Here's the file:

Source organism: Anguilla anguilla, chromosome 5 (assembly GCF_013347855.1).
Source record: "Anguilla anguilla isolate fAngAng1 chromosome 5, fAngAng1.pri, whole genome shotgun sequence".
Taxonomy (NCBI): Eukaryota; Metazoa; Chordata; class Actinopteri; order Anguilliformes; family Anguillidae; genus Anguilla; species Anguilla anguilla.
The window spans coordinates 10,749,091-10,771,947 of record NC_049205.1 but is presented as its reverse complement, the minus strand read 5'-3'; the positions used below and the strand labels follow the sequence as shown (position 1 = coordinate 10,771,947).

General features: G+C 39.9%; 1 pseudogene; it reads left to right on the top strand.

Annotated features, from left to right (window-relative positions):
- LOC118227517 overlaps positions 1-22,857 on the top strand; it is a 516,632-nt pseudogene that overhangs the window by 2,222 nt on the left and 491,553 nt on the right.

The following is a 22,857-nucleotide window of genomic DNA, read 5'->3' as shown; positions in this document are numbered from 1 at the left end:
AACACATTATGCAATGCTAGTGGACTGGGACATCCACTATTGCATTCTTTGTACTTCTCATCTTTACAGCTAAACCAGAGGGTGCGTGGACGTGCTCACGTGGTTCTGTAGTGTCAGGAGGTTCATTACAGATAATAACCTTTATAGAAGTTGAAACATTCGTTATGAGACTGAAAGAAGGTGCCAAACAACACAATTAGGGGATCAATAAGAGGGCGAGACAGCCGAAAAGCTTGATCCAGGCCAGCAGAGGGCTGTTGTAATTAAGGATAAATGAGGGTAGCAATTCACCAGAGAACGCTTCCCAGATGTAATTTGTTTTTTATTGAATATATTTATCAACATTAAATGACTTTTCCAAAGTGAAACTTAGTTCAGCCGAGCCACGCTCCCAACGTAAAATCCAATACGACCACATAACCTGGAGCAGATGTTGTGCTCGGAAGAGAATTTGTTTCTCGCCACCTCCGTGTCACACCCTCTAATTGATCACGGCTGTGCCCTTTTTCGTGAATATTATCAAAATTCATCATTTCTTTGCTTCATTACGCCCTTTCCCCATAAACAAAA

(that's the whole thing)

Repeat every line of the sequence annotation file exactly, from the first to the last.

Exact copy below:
Source organism: Anguilla anguilla, chromosome 5 (assembly GCF_013347855.1).
Source record: "Anguilla anguilla isolate fAngAng1 chromosome 5, fAngAng1.pri, whole genome shotgun sequence".
Taxonomy (NCBI): Eukaryota; Metazoa; Chordata; class Actinopteri; order Anguilliformes; family Anguillidae; genus Anguilla; species Anguilla anguilla.
The window spans coordinates 10,749,091-10,771,947 of record NC_049205.1 but is presented as its reverse complement, the minus strand read 5'-3'; the positions used below and the strand labels follow the sequence as shown (position 1 = coordinate 10,771,947).

General features: G+C 39.9%; 1 pseudogene; it reads left to right on the top strand.

Annotated features, from left to right (window-relative positions):
- LOC118227517 overlaps positions 1-22,857 on the top strand; it is a 516,632-nt pseudogene that overhangs the window by 2,222 nt on the left and 491,553 nt on the right.

The following is a 22,857-nucleotide window of genomic DNA, read 5'->3' as shown; positions in this document are numbered from 1 at the left end:
AACACATTATGCAATGCTAGTGGACTGGGACATCCACTATTGCATTCTTTGTACTTCTCATCTTTACAGCTAAACCAGAGGGTGCGTGGACGTGCTCACGTGGTTCTGTAGTGTCAGGAGGTTCATTACAGATAATAACCTTTATAGAAGTTGAAACATTCGTTATGAGACTGAAAGAAGGTGCCAAACAACACAATTAGGGGATCAATAAGAGGGCGAGACAGCCGAAAAGCTTGATCCAGGCCAGCAGAGGGCTGTTGTAATTAAGGATAAATGAGGGTAGCAATTCACCAGAGAACGCTTCCCAGATGTAATTTGTTTTTTATTGAATATATTTATCAACATTAAATGACTTTTCCAAAGTGAAACTTAGTTCAGCCGAGCCACGCTCCCAACGTAAAATCCAATACGACCACATAACCTGGAGCAGATGTTGTGCTCGGAAGAGAATTTGTTTCTCGCCACCTCCGTGTCACACCCTCTAATTGATCACGGCTGTGCCCTTTTTCGTGAATATTATCAAAATTCATCATTTCTTTGCTTCATTACGCCCTTTCCCCATAAACAAAA